Apparently this attribute is not rated as critical to the health of the
disk. Usually the Current Pending [Reallocation] Sector Count (number
of unstable sectors waiting to get remapped and copied to reserve
sectors) is more critical in measuring a drive's health. In HDD
Sentinel, both attributes are enabled (included) to affect its measure
of a drive's health but I don't know the weighting they give to each.

Here's the list of SMART attributes that HDD Sentinel will monitor:
https://www.hdsentinel.com/smart/smartattr.php

SMART really isn't that smart. A drive with an A-rating regarding its
health could immediately fail. A drive with an F-rating could continue
running for years. SMART is just trying to report some behaviors of the
drive and extrapolate might they might indicate. SMART is failure
prediction, not proof of imminent failure. A SMART health monitor might
say "green" but the drive still fails. However, if the monitor says
"red" then it's time to do backups (which should be regularly scheduled
for other than just hardware failure), move data, or clone the drive.

https://en.wikipedia.org/wiki/S.M.A.R.T.#Accuracy
  #48  
Old April 30th 18, 07:02 AM posted to alt.comp.hardware.pc-homebuilt,alt.windows7.general,alt.comp.os.windows-10
B00ze
external usenet poster
 
Posts: 472
Default Recommend data recovery company?

On 2018-04-28 05:40, J. P. Gilliver (John) wrote:

[snip]

The drive still spins and shows-up in Windows, so it's not a
power-delivery problem. I can swap the ROM chip, provided I am very
very patient with this (I don't have an air gun, so I'd be stuck with
a soldering iron.) If there was no possibility of a failed head then
I'd swap the boards right away...


I'd say it's probably worth - if you're considering this route - getting
the hot-air gun. My last 6 months' employment (with a company which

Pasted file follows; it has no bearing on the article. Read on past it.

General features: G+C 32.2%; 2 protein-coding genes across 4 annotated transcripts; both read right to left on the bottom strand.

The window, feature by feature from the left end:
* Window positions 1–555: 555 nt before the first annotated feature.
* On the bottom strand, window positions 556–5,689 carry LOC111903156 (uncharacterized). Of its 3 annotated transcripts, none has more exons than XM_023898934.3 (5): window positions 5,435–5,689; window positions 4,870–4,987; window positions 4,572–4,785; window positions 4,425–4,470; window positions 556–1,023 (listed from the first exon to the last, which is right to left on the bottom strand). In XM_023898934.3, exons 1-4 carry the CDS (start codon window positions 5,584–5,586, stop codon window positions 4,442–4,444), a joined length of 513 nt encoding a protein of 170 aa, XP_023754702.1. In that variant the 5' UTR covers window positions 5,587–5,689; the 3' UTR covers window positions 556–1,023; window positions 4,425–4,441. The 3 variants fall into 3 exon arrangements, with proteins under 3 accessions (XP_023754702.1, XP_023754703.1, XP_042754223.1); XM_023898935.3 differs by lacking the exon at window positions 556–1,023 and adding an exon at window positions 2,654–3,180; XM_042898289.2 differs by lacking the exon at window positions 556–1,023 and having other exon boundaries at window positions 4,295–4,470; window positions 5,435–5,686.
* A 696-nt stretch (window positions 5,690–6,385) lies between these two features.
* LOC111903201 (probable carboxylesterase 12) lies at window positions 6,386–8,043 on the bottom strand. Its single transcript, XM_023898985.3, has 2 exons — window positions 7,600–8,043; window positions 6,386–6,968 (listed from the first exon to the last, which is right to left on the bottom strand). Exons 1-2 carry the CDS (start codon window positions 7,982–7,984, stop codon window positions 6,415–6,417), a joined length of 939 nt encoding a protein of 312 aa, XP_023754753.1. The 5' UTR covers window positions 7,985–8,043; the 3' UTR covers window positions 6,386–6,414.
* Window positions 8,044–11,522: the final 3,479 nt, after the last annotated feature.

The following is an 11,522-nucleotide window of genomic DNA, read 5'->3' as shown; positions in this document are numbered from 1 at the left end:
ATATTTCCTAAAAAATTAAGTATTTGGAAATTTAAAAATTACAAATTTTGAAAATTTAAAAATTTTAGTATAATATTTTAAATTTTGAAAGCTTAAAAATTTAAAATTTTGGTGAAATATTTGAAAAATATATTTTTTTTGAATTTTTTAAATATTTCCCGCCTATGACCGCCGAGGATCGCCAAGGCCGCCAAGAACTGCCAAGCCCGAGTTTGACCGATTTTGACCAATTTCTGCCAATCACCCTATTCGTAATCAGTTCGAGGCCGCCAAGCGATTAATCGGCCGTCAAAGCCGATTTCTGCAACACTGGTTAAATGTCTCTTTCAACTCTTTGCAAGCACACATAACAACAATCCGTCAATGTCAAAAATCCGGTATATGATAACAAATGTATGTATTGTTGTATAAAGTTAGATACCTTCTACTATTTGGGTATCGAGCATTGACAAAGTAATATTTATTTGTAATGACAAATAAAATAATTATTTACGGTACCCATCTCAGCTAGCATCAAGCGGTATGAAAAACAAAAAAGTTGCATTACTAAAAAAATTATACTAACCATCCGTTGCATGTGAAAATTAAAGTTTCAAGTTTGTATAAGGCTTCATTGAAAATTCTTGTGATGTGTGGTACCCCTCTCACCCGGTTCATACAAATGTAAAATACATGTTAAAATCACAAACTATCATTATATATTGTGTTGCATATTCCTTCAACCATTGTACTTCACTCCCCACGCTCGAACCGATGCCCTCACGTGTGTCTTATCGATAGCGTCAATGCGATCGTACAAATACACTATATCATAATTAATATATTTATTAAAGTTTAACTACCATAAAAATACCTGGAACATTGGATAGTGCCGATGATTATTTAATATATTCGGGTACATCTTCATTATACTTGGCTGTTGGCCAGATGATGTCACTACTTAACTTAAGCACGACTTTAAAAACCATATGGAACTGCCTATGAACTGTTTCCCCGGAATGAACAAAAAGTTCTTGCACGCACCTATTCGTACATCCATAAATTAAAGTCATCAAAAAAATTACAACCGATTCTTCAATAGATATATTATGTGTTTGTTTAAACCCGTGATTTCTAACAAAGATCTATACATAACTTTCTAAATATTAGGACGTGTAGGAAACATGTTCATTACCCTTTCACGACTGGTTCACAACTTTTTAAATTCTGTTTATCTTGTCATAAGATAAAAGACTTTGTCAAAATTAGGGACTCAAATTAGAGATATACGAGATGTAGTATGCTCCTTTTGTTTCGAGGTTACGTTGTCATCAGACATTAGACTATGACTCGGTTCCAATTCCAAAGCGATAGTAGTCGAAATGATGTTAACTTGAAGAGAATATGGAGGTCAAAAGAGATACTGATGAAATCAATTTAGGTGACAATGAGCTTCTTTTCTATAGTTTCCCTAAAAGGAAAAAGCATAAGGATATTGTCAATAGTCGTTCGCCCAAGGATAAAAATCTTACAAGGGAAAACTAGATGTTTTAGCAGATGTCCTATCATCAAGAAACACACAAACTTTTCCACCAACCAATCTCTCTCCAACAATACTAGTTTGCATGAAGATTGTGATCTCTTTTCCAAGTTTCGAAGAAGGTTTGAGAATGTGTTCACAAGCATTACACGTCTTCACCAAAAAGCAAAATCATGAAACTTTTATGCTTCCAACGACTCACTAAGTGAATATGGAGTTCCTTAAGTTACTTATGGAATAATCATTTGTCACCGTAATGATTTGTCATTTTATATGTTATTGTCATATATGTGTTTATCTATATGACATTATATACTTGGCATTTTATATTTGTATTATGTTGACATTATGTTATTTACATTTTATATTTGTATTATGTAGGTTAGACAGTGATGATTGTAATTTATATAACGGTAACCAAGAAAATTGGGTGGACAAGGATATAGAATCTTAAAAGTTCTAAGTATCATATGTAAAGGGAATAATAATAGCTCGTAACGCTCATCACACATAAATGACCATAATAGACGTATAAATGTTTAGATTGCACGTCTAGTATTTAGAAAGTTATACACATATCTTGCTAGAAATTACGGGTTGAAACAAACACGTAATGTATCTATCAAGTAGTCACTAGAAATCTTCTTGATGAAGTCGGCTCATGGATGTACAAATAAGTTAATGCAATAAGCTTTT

repaired car electronics; I was mostly on dashboards [the bit behind the
dials - it's a lot of the computing in modern cars]) involved a lot of
replacement of surface-mount devices; the devices (packages) themselves
are surprisingly robust, it's the tracks - and especially pads - on the
board that tend to lift. Especially where it's a pad connected to a
track that only goes under the device.


Yeah, Vanguard says the same thing lol. Guess I'll go get one if I
decide to try to swap PCBs. Still gotta examine the drive's PCB to see
if there is something that's obviously burnt. But I want to call some
places first, see how cheap a quote I can get, see if I can get them to
play nice - i.e. I provide both drives, you swap the heads and the PCB
and ship it back, so how cheap can you make it?

Since the OP is asking about using a recovery lab on his failed drive, I
doubt he has the skills and gear to swap the ROM chip assuming he finds
a donor drive with EXACTLY the same PCB (same minicontroller, same
firmware) and even knows how to identify which is the ROM chip to move.


I have another drive of the same make and model, bought at the same
time. Identifying the chip might be a problem if there's a bunch of
similar chips on the board - the days where I could just look-up a
chip number in TTL books to see what it does are long gone.


Yes, even reading the part number may require optical aid - and it's
highly likely to be a proprietary one anyway, though if you ask (e. g.
here) there's likely to be someone who recognises part of the number.
[]


Yup, I'll need a magnifying glass (besides, nowadays I need one anyway
lol). Hopefully it's readable...

Well, I won't get nowhere if the problem is a failed head; then I'd


I wonder if a failed head could fail in such a way that it damages the